Italy’s Eni is moving forward with plans to develop its second major UK industrial carbon capture and storage project, which it hopes could help kick start the development of a hydrogen economy in parts of east and south-east England, including London.
To underpin the scheme, dubbed the Bacton Thames Net Zero Initiative, Eni is drawing up plans to transform its depleted Hewett gas field in the southern North Sea into a carbon storage site.
It announced on Wednesday that it is has applied to the UK authorities for a carbon storage licence for Hewett, now at the end of its 40-year gas production life and with the capacity to store 330 million tonnes of carbon dioxide, equivalent to the emissions of more than 6 million cars per year.
The project would be centred on Bacton in Norfolk, site of one of the UK’s major natural gas import terminals, where Eni has operations, as well as the industrialised Thames Estuary area east of London.
“The collaboration of industrial partners under the Bacton Thames Net Zero initiative could contribute significantly to the development of a hydrogen economy in the UK and become a game-changer in addressing the decarbonisation needs of [the] UK’s south-east, while supporting the UK net zero targets,” Martin Currie, Eni UK’s energy transition manager and director of Liverpool Bay CCS, told Upstream in an exclusive interview.
Eni plans to build on the technical and commercial experience it has gained so far from its participation in HyNet North West, where Eni is providing CO2 transport and storage through repurposed natural gas production facilities in Liverpool Bay.
HyNet, under development with Progressive Energy and due to be sanctioned next year, was selected by the government last year as one of the first two industrial decarbonisation schemes to be fast-tracked for state funding in Britain’s CCS cluster sequencing process, a process known as Track 1.
The BP-led East Coast Cluster, focusing on Teesside and Humberside on the north-east coast of England, was the other.
Eni is hoping Bacton Thames Net Zero will be eligible for participation in the next tranche of the competition for government funding, which is calling for projects to be on stream in 2027.
Although at an early stage, Currie said Bacton Thames Net Zero could be operational by then.
“That’s ambitious, but that’s the way we like to work,” he said.
Currie said Bacton Thames Net Zero was “very consistent” with the North Sea Transition Authority’s (NSTA) hopes of developing Bacton as an energy hub and for addressing the “net zero objectives” of businesses in the east and south-east of England, which includes London.
He called the project “industry-led” and “demand-driven”.
On the emitter side, the project grouping contains “power generators, energy from waste companies, and also developers who are interested in enabling hydrogen production and distribution”, he said, although he was not yet permitted to name those participants.
It is an “integrated grouping” with a “common interest” in decarbonisation.
Where long-term decarbonisation is concerned, emitters in the region have “nowhere to go”, Currie said.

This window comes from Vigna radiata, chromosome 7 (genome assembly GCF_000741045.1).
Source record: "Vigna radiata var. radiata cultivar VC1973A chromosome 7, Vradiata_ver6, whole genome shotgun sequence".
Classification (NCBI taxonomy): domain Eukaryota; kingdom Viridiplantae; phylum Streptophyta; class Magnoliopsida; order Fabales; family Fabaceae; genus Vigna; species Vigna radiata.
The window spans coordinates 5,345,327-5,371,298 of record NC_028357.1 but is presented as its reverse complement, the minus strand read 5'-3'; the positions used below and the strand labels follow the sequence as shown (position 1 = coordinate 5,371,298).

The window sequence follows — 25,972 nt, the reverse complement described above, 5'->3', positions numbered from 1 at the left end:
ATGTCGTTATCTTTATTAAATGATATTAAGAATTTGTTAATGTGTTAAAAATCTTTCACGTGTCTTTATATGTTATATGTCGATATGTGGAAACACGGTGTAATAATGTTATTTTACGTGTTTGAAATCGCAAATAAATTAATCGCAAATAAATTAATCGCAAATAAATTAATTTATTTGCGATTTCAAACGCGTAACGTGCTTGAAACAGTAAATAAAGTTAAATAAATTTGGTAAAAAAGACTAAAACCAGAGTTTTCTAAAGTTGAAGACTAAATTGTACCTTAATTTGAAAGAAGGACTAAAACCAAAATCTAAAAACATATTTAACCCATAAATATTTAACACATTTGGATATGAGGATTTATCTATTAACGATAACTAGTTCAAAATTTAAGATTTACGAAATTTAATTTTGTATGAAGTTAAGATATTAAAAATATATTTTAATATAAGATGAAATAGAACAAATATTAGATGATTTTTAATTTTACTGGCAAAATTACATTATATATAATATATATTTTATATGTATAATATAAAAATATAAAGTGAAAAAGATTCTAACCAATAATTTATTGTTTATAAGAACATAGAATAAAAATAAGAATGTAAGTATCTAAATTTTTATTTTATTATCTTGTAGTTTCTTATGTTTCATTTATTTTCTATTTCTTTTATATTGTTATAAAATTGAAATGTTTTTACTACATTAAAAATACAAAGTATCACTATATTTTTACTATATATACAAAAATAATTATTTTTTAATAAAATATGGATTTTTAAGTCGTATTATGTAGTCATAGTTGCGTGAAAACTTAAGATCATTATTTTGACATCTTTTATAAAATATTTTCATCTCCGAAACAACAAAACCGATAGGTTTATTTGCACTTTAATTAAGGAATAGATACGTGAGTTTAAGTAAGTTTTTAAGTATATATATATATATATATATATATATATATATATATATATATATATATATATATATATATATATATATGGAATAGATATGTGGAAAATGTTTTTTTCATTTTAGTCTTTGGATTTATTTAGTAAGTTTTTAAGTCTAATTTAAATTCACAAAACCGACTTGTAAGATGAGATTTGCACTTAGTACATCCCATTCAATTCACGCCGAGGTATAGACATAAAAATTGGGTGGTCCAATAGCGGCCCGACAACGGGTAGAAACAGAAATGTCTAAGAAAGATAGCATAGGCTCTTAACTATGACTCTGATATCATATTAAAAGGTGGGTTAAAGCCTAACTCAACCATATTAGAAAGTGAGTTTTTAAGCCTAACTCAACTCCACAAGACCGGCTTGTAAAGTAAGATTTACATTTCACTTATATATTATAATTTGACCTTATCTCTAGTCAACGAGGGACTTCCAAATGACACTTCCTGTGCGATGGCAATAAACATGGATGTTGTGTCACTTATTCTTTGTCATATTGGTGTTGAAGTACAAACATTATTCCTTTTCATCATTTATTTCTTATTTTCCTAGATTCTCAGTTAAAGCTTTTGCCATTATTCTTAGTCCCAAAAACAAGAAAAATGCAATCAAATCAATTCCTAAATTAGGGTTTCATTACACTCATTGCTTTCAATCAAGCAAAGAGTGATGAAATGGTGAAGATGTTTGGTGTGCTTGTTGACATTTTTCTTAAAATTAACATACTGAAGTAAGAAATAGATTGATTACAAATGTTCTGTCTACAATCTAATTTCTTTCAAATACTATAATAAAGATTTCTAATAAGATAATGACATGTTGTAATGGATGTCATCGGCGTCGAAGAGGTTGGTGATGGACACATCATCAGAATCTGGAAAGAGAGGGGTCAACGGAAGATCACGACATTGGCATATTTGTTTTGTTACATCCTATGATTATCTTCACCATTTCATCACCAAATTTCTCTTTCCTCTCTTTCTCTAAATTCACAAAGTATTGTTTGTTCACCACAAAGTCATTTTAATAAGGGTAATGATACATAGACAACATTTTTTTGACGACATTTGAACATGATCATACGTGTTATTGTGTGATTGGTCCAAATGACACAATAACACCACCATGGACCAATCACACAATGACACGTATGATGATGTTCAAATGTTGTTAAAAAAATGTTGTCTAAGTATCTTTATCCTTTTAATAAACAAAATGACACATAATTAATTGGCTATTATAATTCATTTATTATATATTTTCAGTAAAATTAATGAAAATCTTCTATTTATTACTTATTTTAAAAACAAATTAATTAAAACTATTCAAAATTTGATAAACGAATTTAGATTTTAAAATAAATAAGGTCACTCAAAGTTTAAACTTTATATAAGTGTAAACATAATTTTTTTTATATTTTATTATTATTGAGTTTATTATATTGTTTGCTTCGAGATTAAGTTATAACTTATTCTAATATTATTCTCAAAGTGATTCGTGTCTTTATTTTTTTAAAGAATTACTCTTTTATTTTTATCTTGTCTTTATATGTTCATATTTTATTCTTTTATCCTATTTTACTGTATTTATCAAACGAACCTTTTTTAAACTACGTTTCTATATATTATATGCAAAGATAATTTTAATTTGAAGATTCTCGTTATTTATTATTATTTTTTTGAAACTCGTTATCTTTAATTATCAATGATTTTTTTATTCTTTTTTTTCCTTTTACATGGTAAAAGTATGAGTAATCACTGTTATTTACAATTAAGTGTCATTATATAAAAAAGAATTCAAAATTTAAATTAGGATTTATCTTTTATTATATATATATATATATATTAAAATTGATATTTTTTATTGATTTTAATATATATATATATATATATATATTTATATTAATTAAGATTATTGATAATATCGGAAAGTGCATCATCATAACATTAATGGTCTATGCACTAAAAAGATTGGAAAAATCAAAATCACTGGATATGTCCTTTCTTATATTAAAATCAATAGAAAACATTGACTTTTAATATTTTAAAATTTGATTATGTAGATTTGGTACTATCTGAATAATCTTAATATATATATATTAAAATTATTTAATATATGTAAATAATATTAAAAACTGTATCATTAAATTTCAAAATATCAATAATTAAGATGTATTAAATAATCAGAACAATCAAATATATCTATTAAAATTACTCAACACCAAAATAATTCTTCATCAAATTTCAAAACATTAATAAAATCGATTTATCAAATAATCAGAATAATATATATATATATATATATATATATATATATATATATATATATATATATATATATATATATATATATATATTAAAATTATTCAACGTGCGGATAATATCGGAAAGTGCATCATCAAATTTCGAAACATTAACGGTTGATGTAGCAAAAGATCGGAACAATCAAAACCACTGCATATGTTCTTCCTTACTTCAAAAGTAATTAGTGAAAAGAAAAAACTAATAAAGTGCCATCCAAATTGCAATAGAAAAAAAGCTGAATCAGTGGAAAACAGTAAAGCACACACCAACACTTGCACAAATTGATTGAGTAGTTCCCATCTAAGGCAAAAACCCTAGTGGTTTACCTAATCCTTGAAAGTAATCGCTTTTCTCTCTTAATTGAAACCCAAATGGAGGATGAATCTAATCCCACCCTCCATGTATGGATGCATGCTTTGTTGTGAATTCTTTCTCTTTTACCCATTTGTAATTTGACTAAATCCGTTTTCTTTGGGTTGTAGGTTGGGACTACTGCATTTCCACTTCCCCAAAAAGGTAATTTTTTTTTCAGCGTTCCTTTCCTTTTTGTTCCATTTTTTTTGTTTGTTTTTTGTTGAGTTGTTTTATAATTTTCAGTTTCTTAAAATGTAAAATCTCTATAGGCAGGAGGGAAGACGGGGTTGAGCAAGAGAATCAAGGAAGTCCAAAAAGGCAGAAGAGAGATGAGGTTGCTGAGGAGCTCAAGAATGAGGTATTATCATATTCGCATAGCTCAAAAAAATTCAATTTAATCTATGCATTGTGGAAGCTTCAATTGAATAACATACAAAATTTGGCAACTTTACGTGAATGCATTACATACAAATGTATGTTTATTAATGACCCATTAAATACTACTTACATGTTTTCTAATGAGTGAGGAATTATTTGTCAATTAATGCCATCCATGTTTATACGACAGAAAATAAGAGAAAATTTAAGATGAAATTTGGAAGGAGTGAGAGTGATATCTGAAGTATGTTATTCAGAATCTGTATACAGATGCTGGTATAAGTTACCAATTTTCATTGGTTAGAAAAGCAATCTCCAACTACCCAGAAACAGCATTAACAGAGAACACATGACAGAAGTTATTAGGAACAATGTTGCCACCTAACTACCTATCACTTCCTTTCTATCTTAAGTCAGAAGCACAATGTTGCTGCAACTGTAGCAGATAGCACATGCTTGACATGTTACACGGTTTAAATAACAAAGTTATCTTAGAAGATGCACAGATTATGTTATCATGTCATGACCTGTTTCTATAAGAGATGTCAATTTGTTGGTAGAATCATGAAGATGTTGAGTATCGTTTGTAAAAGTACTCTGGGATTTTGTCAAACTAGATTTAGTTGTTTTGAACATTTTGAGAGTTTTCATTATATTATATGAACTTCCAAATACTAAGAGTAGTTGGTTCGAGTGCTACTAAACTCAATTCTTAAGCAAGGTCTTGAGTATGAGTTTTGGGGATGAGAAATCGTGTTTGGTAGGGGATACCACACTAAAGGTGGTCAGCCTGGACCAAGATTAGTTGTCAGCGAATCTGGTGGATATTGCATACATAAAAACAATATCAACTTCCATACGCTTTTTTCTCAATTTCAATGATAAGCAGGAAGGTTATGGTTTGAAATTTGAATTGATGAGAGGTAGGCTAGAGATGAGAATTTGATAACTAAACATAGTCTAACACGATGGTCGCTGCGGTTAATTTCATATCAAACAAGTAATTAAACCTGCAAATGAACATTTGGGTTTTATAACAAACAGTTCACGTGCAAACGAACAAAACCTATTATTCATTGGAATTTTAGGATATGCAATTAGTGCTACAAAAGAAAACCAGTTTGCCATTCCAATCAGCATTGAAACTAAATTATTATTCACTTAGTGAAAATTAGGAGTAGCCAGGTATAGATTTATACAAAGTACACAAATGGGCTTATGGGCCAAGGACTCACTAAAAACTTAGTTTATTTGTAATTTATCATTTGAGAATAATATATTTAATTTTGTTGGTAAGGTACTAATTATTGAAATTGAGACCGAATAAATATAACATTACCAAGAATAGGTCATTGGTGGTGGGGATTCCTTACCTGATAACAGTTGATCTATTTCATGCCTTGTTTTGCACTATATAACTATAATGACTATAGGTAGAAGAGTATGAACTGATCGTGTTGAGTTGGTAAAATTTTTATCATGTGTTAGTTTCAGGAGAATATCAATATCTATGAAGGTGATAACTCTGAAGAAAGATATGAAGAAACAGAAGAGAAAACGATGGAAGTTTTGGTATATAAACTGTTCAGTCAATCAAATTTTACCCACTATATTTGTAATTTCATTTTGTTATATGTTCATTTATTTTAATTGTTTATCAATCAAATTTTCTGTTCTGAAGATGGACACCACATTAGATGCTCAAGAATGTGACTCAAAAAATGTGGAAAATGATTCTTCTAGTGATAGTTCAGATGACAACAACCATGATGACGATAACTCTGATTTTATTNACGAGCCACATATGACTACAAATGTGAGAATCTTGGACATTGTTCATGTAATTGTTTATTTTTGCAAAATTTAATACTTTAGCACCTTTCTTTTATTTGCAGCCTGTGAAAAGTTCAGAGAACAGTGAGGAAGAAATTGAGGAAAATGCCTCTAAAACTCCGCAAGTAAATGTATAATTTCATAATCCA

It described it as a “logical and proximal” location.
“Companies are looking for solutions as soon as possible,” he noted, and the project has already attracted “substantial interest”, with Eni hoping to attract more.
Currie pointed out that the scheme featured “a more dispersed situation” geographically than HyNet North West and the East Cost Cluster, which are both charactersised by relatively tightly packed areas of heavy industry, making pipeline transportation of CO2 the obvious transport solution.
Storage is driver
At Bacton Thames Net Zero, the project team is already assessing the feasibility and comparative benefits of other CO2 transport solutions, such as shipping.
He noted that Eni “is driving the process” for Bacton Thames, a slightly different situation to HyNet, which was driven initially by emitters “who then came knocking at the door to Eni”.
Currie said the progress on the project demonstrated Eni's confidence there is a viable commercial future for CCS in the UK.
The CCS storage permit application for Hewett was made as part of the UK’s first CCS licensing round, launched in June.
The application window closed on 13 September but an announcement and further details on how many applications were received has been delayed by the period of national mourning following the death of Queen Elizabeth II.
The NSTA said previously it expects new licences to be awarded in early 2023.
“The level of interest already expressed suggests there will be strong competition meaning that prospective licensees will need to produce high-quality bids to win licences,” the NSTA said in June.
The NSTA published a study last year that set out how the Bacton Gas Terminal would be well suited to emerge as a hub to supply low-carbon energy — particularly hydrogen — to key markets in London and south-east England in the decades ahead.
The study found that Bacton’s proximity to both southern North Sea gas fields and wind farms would make it an ideal location for the production of both blue and green hydrogen.
The UK is widely seen as being ahead of many other nations in developing a domestic CCS-enabled industrial decarbonisation sector, a position it hopes to exploit to cut not only its own carbon emissions but also to export services and expertise overseas.
The government has thrown down the gauntlet to the private sector after committing to get at least four CCUS schemes up and running by 2030 to capture at least 10 million tonnes per annum of CO2.
The UK’s independent climate advisers have described CCS as being “necessary, not an option” in helping to achieve its legally binding climate goals of cutting CO2 emissions 78% by 2035 compared to 1990 levels and reaching net zero emissions by 2050.